Helen Clark: Speech at event celebrating the UNCDF Fiftieth AnniversaryJan 30, 2017
I am delighted to welcome you to this celebration of UNCDF’s 50th anniversary.
For the past half-century, UNCDF’s core mission has been to make finance work for the poor. With a capital mandate unique to the UN development system, UNCDF has been an important partner to Least Developed Countries (LDCs), focusing on enabling poor families, communities, and small businesses to access the financial resources they need to build a better future.
I clearly recall a visit on a rainy day in East New Britain, Papua New Guinea, where, through UNCDF, local women were being assisted to open bank accounts for the very first time. It was truly inspiring to hear their hopes of what could open up to them and their families as a result of this programme.
As an associated programme of UNDP, UNCDF works closely with UNDP to build dynamic local economies and ensure that financial sectors are inclusive and responsive to the needs of the poor. UNDP’s wide country presence, convening power, and strong focus on policy advice, governance, and sustainability complement the skills and knowledge of UNCDF.
We have partnered together on a number of successful initiatives. For example:
• The challenge of making secure and reliable payments to Ebola response workers was paramount during the Ebola outbreak in Guinea, Liberia, and Sierra Leone. Together, UNDP and UNCDF brokered partnerships between the governments of the affected countries and private sector technology and mobile phone companies. This enabled tens of thousands of Ebola response workers to be paid efficiently and transparently. This was critical in ensuring that all relevant services could be continuously provided;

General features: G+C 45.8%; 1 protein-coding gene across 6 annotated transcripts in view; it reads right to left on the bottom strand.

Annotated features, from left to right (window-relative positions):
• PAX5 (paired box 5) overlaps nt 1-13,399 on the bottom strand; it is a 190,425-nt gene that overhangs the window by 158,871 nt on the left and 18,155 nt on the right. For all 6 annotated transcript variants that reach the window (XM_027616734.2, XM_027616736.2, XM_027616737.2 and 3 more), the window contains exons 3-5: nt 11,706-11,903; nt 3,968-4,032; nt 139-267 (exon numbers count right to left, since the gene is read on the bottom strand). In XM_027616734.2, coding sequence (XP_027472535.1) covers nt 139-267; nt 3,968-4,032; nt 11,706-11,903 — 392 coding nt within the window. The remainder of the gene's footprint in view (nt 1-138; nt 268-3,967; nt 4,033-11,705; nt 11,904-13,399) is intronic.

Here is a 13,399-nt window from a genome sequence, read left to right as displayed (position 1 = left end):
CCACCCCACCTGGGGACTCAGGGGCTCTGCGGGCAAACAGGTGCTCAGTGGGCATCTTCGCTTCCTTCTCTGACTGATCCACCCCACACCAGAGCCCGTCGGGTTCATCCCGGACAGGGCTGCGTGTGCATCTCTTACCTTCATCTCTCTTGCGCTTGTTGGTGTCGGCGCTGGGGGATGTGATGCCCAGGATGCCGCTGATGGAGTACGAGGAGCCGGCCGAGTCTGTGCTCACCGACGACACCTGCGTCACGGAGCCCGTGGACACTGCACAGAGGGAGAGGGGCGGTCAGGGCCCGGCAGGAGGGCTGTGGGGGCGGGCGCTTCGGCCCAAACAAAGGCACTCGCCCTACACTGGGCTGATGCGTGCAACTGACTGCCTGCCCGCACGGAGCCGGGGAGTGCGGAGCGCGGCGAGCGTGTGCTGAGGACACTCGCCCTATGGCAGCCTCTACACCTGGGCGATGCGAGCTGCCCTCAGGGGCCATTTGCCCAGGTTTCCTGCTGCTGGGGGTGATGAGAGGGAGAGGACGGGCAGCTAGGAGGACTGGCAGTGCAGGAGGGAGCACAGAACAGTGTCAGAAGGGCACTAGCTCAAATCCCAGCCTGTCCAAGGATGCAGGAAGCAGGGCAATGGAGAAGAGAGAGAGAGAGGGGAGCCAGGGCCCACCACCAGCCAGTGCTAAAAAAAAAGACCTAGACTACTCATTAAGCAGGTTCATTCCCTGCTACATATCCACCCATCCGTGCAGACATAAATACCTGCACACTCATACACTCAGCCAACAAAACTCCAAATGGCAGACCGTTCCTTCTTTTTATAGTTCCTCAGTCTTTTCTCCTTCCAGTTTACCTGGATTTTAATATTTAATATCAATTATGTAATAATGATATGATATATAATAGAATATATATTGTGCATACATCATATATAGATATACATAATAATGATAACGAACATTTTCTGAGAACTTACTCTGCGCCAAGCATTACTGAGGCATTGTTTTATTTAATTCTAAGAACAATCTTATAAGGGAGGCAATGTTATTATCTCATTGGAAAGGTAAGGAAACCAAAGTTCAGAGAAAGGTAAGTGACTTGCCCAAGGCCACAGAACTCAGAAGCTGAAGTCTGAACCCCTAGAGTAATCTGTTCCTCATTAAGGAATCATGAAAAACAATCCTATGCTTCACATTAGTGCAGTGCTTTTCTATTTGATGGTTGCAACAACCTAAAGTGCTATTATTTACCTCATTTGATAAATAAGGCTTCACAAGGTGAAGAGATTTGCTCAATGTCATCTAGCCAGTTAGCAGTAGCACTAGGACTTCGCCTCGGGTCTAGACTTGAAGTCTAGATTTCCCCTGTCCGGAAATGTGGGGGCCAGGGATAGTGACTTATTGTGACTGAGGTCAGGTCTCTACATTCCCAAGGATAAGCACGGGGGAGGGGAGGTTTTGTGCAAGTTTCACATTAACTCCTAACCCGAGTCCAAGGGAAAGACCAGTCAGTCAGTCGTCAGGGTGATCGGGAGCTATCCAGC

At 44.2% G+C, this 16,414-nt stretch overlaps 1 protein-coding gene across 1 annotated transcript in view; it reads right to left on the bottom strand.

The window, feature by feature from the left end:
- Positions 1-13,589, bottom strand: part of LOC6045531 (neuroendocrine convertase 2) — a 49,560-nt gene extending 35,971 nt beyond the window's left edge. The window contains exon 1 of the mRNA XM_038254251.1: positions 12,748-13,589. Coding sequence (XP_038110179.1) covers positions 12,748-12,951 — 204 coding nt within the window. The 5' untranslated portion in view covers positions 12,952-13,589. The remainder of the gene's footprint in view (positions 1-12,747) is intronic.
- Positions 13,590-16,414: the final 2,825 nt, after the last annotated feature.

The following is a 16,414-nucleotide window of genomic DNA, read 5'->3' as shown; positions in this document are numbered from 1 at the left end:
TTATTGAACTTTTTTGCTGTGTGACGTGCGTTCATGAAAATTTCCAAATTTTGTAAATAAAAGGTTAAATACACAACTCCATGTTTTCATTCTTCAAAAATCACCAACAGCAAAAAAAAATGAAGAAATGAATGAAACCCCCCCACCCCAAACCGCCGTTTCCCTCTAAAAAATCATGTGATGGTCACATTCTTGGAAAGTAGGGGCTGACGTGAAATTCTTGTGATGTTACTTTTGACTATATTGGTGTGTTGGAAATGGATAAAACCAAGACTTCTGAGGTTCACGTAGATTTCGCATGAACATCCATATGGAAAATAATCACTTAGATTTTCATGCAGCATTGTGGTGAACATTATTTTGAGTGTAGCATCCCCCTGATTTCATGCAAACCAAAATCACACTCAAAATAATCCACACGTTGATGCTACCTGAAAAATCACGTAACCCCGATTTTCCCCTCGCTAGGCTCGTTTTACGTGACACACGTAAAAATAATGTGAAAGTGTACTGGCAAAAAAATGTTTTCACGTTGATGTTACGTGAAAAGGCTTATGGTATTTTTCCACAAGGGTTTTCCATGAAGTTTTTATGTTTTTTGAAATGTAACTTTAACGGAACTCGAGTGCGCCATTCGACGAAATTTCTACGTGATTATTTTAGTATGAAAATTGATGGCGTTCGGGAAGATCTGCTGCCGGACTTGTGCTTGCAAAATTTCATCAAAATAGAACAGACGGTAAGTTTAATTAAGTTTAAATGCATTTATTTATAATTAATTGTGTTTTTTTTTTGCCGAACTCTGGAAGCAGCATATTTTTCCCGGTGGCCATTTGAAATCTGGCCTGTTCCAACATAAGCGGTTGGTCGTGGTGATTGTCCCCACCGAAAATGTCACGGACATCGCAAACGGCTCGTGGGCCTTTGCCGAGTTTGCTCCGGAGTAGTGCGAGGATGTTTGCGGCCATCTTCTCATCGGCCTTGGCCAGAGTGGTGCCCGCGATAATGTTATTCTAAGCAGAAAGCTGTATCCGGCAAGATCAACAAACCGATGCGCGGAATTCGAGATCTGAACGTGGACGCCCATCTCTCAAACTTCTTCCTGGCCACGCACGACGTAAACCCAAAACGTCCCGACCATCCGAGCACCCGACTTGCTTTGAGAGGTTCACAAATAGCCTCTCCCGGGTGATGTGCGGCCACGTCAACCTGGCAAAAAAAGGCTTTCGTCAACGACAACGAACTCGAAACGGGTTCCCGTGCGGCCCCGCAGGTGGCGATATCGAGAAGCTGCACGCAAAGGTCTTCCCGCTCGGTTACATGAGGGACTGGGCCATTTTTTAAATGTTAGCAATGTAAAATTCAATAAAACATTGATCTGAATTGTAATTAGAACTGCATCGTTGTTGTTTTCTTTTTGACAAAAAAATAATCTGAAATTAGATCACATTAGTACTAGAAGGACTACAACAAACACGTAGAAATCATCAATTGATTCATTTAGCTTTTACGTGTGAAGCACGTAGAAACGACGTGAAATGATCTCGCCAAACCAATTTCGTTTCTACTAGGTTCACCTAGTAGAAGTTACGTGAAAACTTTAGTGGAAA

• In the South Pacific, UNDP, UNCDF and other partners collaborate on the Pacific Financial Inclusion programme which helps low-income households access financial services and gain financial literacy. Through this programme, we have, for example, jointly supported the Department of Social Welfare in Fiji to ensure that 24,000 social welfare recipients receive their benefits on time via mobile transfers, and without having to make the long and often costly journeys they used to make to pick up cash; and
• Through the “Better than Cash Alliance” hosted by UNCDF, we collaborate with a range of partners to bring together governments, the private sector, and development organizations to promote the shift from cash to electronic payments in order to reduce poverty and drive inclusive growth.
Looking ahead, UNCDF is well placed to support LDCs as they tackle the next generation of development opportunities and challenges:
• UNCDF is innovative – it can help introduce new and innovative technologies, financing instruments, and partnerships to tackle entrenched inequalities and exclusion in LDCs;
• UNCDF is catalytic - in the fast changing development finance landscape, UNCDF can support LDCs to use Official Development Assistance (ODA) to leverage other sources of finance. UNCDF’s innovative finance models and public-private partnerships can also help de-risk markets to encourage investment and boost sustainable development;
• UNCDF promotes inclusion – UNCDF helps LDCs to build more inclusive and resilient communities and economies by helping them target sectors and regions on which other development finance institutions have yet to focus. This is critical for meeting the challenges of the 2030 Agenda to leave no one behind.
To invest in UNCDF is to invest in a track record of getting and demonstrating results. UNCDF is currently operational in thirty LDCs – and if enough funding were available, we could ensure that all LDCs could benefit from UNCDF’s expertise.
I thank all UNCDF funding and implementing partners and staff past and present for supporting UNCDF to help improve lives and livelihoods in LDCs and beyond.
UNCDF’s mission is essential to building a better tomorrow for the world’s poorest and most vulnerable people and countries. I wish UNCDF well for the next chapter of its journey.